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The Horrors of Project Management

All Hallows’ Eve is upon us and this celebration of the dead, saints, martyrs and faithfully departed (or if you like, the excuse to dress up in creepy costumes and raid your neighbours for sweets) is one of the most anticipated days on the calendar. For many of us in the programme and project management community, it’s just another day at the office but this profession can give us all a fair share of frights too.

After 20 years in the profession across multiple industries and organisations, I have encountered a number of fear-provoking experiences which have helped me to develop my capabilities as a programme manager and leader. It is important that we all take the opportunity to reflect when things go bad for us (as they inevitably do regardless of our individual or team performance) so we can improve and help others to learn from our mistakes or mishaps.

Here are my top ten project management horrors for your consideration:

1) The spirit of the absent SRO

The Senior Responsible Owner can be the most important source of support and guidance for your programme/project but their absence can also have many undesired impacts. Having a senior leader driving your change with the wistful presence of a ghost can slow down delivery, dissuade supporters, disillusion your team and generally leave the work without guidance or momentum.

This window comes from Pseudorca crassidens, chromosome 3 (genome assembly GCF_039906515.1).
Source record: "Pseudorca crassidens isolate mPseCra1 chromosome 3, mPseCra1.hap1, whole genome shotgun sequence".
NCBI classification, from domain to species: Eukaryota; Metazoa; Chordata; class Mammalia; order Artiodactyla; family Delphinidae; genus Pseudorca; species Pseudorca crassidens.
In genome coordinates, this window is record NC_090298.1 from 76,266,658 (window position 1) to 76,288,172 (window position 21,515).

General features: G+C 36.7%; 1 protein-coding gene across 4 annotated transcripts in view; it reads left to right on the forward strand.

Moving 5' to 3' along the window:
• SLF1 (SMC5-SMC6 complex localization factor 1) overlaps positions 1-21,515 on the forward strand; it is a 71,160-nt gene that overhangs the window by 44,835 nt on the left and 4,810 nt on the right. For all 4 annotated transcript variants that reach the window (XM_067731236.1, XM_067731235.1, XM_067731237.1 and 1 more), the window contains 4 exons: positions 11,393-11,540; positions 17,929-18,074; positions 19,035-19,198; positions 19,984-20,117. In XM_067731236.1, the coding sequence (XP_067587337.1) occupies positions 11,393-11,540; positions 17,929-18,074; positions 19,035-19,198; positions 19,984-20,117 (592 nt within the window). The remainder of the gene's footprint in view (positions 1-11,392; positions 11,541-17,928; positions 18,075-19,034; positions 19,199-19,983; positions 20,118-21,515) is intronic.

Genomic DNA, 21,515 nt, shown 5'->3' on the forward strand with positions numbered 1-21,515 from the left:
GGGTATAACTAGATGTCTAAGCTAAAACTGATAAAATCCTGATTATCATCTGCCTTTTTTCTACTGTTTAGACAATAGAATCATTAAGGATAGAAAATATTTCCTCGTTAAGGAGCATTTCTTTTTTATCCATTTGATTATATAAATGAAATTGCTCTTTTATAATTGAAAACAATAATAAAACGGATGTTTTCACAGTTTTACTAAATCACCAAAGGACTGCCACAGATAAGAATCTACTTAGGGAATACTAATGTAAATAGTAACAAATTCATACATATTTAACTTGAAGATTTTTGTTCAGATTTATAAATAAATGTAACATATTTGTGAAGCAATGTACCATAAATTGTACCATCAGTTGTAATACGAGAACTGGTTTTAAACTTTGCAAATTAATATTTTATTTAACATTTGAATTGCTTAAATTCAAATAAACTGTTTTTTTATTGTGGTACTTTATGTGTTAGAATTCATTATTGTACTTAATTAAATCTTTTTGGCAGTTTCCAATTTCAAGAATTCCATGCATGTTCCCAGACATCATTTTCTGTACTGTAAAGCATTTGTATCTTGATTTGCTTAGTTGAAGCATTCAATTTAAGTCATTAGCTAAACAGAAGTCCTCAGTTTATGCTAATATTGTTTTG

2) The skeletons of previous attempts at change

Learning lessons from past programmes/projects can be vital in your work to prepare for the challenges of a new change. Lurking at the back of the closet is a ten or twenty year old project that experienced the exact same circumstances you went through…don’t be scared by it, embrace those lessons or you might find yourself down to the bare bones too!

3) The cobwebs of poor communications

Getting communications right can be a challenge but when it goes wrong, it can lead to any number of sticky situations from lowering team morale to having lawyers or trade unions knocking on your door. Save time and hassle in the long term by ensuring you have a clear approach to managing your communications.

4) The pumpkin lanterns of Early Warning Indicators

As mentioned above, it can be possible to learn from the ghosts of our past in this profession. At the start of a new programme/project, you can spend some time proactively establishing the right Early Warning Indicators that will be a beacon indicating potential impending doom. Cause and effect diagrams are particularly useful tools for mapping out the risks that allow you to see doom approaching and take preventative or mitigating actions.

5) Bobbing for benefits…

…stay with me here. We all know that one of the key first steps in establishing a new change is to map out the benefits early on and build a business case that explains how investment in the new change will realise a good set of positive outcomes. But take opportunities along the way to revisit the benefits case and look again at the situation, which is constantly changing. You might discover some juicy new benefits or even ways to enhance or exploit the existing ones.